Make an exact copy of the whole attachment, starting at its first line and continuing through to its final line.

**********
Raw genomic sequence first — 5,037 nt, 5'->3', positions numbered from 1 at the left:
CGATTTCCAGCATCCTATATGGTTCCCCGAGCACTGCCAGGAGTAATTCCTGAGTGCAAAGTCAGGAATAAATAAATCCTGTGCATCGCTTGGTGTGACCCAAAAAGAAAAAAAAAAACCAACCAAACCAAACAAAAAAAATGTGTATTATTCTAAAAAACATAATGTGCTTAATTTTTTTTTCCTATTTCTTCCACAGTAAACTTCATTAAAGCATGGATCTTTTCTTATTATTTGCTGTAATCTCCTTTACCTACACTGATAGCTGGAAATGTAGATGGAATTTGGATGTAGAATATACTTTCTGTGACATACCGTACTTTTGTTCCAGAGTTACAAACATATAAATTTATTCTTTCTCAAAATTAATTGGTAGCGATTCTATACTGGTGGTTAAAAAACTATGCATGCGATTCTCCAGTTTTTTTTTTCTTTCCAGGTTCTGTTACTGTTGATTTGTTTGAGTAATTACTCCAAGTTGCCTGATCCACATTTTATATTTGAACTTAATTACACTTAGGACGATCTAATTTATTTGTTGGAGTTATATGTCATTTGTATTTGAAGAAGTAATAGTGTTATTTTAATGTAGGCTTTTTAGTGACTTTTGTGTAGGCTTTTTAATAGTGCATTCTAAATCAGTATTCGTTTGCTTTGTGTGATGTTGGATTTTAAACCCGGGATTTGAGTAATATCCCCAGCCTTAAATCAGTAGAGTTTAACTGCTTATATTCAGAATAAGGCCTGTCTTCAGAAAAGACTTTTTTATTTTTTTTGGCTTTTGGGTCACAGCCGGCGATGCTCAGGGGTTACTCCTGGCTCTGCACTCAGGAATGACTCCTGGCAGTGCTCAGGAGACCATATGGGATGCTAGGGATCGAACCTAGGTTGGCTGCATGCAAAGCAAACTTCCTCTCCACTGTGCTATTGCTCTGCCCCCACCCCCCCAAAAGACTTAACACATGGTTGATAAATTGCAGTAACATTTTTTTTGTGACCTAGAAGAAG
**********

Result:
Raw genomic sequence first — 5,037 nt, 5'->3', positions numbered from 1 at the left:
CGATTTCCAGCATCCTATATGGTTCCCCGAGCACTGCCAGGAGTAATTCCTGAGTGCAAAGTCAGGAATAAATAAATCCTGTGCATCGCTTGGTGTGACCCAAAAAGAAAAAAAAAAACCAACCAAACCAAACAAAAAAAATGTGTATTATTCTAAAAAACATAATGTGCTTAATTTTTTTTTCCTATTTCTTCCACAGTAAACTTCATTAAAGCATGGATCTTTTCTTATTATTTGCTGTAATCTCCTTTACCTACACTGATAGCTGGAAATGTAGATGGAATTTGGATGTAGAATATACTTTCTGTGACATACCGTACTTTTGTTCCAGAGTTACAAACATATAAATTTATTCTTTCTCAAAATTAATTGGTAGCGATTCTATACTGGTGGTTAAAAAACTATGCATGCGATTCTCCAGTTTTTTTTTTCTTTCCAGGTTCTGTTACTGTTGATTTGTTTGAGTAATTACTCCAAGTTGCCTGATCCACATTTTATATTTGAACTTAATTACACTTAGGACGATCTAATTTATTTGTTGGAGTTATATGTCATTTGTATTTGAAGAAGTAATAGTGTTATTTTAATGTAGGCTTTTTAGTGACTTTTGTGTAGGCTTTTTAATAGTGCATTCTAAATCAGTATTCGTTTGCTTTGTGTGATGTTGGATTTTAAACCCGGGATTTGAGTAATATCCCCAGCCTTAAATCAGTAGAGTTTAACTGCTTATATTCAGAATAAGGCCTGTCTTCAGAAAAGACTTTTTTATTTTTTTTGGCTTTTGGGTCACAGCCGGCGATGCTCAGGGGTTACTCCTGGCTCTGCACTCAGGAATGACTCCTGGCAGTGCTCAGGAGACCATATGGGATGCTAGGGATCGAACCTAGGTTGGCTGCATGCAAAGCAAACTTCCTCTCCACTGTGCTATTGCTCTGCCCCCACCCCCCCAAAAGACTTAACACATGGTTGATAAATTGCAGTAACATTTTTTTTGTGACCTAGAAGAAG